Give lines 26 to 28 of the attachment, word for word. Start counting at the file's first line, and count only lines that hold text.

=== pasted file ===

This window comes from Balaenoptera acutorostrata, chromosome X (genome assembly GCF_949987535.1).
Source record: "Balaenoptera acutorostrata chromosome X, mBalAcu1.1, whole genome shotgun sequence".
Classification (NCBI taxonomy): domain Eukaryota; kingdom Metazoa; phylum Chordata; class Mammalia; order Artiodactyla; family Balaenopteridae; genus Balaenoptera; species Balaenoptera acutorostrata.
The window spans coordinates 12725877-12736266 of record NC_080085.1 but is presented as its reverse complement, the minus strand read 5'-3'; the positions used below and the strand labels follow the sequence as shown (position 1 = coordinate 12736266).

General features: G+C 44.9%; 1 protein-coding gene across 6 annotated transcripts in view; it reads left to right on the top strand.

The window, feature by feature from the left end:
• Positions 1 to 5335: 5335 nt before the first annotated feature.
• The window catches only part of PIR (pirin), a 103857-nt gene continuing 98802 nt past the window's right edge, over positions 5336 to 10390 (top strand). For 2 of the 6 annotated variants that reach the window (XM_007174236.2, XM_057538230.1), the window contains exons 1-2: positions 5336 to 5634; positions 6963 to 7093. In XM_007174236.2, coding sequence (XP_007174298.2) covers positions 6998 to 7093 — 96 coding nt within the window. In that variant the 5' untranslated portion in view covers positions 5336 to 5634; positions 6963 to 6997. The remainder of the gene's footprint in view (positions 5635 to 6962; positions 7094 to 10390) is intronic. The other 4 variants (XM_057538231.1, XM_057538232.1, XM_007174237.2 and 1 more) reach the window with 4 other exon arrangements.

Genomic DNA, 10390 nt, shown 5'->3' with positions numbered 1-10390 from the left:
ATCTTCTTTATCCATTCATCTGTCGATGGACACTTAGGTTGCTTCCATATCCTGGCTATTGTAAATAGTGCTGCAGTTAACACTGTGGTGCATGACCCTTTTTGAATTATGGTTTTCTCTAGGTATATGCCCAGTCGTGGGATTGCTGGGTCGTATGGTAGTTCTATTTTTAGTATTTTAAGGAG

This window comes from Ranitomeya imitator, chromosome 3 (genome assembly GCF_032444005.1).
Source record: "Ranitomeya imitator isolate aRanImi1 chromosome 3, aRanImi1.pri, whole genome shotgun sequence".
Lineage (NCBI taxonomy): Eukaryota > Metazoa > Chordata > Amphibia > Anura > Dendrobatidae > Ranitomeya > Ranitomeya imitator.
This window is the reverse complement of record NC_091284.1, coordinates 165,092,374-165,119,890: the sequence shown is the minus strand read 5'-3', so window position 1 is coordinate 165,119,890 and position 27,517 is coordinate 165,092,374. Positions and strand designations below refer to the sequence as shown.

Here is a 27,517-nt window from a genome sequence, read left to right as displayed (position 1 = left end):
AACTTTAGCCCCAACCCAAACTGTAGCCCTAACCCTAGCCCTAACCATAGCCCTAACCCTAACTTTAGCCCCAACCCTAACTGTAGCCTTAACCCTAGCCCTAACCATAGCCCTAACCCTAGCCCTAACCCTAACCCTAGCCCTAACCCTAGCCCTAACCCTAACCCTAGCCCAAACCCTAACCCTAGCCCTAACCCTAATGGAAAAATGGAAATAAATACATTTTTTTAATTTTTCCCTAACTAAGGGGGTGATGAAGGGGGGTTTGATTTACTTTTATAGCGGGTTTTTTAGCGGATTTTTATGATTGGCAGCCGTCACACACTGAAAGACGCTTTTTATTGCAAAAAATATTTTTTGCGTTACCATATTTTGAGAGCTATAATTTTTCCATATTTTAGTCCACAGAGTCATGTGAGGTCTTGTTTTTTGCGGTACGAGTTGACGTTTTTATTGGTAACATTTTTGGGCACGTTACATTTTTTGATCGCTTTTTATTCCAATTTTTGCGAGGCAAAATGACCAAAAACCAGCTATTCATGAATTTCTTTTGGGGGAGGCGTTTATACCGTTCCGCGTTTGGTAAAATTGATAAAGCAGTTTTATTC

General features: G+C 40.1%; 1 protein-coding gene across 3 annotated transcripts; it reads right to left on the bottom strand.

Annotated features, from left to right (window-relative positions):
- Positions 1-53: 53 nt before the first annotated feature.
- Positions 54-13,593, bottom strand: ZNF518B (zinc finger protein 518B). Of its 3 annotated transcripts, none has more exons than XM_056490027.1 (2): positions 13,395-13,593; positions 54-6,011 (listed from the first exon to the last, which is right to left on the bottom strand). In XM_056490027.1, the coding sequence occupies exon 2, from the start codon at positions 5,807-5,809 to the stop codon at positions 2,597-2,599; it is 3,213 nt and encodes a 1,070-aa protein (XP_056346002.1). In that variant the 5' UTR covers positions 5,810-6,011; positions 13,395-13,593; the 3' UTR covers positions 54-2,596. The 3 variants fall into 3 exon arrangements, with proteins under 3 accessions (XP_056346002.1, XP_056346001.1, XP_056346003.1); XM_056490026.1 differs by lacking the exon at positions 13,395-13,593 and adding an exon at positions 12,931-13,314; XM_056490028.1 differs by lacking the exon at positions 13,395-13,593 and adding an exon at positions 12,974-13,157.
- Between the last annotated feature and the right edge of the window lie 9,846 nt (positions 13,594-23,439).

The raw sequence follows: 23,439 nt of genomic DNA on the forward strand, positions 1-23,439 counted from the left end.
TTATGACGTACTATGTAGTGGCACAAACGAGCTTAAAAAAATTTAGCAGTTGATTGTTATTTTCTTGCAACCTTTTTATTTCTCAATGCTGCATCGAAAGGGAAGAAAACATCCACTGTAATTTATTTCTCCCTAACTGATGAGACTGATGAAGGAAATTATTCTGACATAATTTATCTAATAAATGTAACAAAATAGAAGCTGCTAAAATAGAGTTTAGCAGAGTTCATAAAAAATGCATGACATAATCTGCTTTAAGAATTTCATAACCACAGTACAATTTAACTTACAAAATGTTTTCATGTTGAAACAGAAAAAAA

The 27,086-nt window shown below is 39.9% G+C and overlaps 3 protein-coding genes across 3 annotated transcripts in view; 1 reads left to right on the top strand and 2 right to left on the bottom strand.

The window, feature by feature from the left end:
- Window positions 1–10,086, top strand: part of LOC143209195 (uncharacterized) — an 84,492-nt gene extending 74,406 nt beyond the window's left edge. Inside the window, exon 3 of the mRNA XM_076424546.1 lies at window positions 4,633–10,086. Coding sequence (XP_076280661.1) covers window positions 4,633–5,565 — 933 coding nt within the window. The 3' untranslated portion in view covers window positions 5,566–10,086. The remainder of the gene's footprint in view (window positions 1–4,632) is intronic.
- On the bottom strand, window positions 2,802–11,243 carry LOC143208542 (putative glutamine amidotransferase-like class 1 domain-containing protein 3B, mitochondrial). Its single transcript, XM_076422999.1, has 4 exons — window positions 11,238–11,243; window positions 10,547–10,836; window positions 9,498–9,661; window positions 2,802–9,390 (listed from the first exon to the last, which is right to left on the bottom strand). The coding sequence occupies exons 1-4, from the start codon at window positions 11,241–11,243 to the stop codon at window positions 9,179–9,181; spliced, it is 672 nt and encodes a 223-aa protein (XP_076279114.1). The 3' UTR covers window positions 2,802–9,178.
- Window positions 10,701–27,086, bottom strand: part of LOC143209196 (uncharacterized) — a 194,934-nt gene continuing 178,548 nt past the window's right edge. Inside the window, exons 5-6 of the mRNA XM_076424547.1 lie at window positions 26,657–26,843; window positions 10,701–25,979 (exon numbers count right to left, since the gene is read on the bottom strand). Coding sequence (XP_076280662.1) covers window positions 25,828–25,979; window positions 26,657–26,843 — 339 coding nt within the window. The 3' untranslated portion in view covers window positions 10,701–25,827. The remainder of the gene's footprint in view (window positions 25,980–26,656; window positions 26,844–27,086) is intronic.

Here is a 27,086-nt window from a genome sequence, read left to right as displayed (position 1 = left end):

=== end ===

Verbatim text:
- Window positions 1–10,086, top strand: part of LOC143209195 (uncharacterized) — an 84,492-nt gene extending 74,406 nt beyond the window's left edge. Inside the window, exon 3 of the mRNA XM_076424546.1 lies at window positions 4,633–10,086. Coding sequence (XP_076280661.1) covers window positions 4,633–5,565 — 933 coding nt within the window. The 3' untranslated portion in view covers window positions 5,566–10,086. The remainder of the gene's footprint in view (window positions 1–4,632) is intronic.
- On the bottom strand, window positions 2,802–11,243 carry LOC143208542 (putative glutamine amidotransferase-like class 1 domain-containing protein 3B, mitochondrial). Its single transcript, XM_076422999.1, has 4 exons — window positions 11,238–11,243; window positions 10,547–10,836; window positions 9,498–9,661; window positions 2,802–9,390 (listed from the first exon to the last, which is right to left on the bottom strand). The coding sequence occupies exons 1-4, from the start codon at window positions 11,241–11,243 to the stop codon at window positions 9,179–9,181; spliced, it is 672 nt and encodes a 223-aa protein (XP_076279114.1). The 3' UTR covers window positions 2,802–9,178.
- Window positions 10,701–27,086, bottom strand: part of LOC143209196 (uncharacterized) — a 194,934-nt gene continuing 178,548 nt past the window's right edge. Inside the window, exons 5-6 of the mRNA XM_076424547.1 lie at window positions 26,657–26,843; window positions 10,701–25,979 (exon numbers count right to left, since the gene is read on the bottom strand). Coding sequence (XP_076280662.1) covers window positions 25,828–25,979; window positions 26,657–26,843 — 339 coding nt within the window. The 3' untranslated portion in view covers window positions 10,701–25,827. The remainder of the gene's footprint in view (window positions 25,980–26,656; window positions 26,844–27,086) is intronic.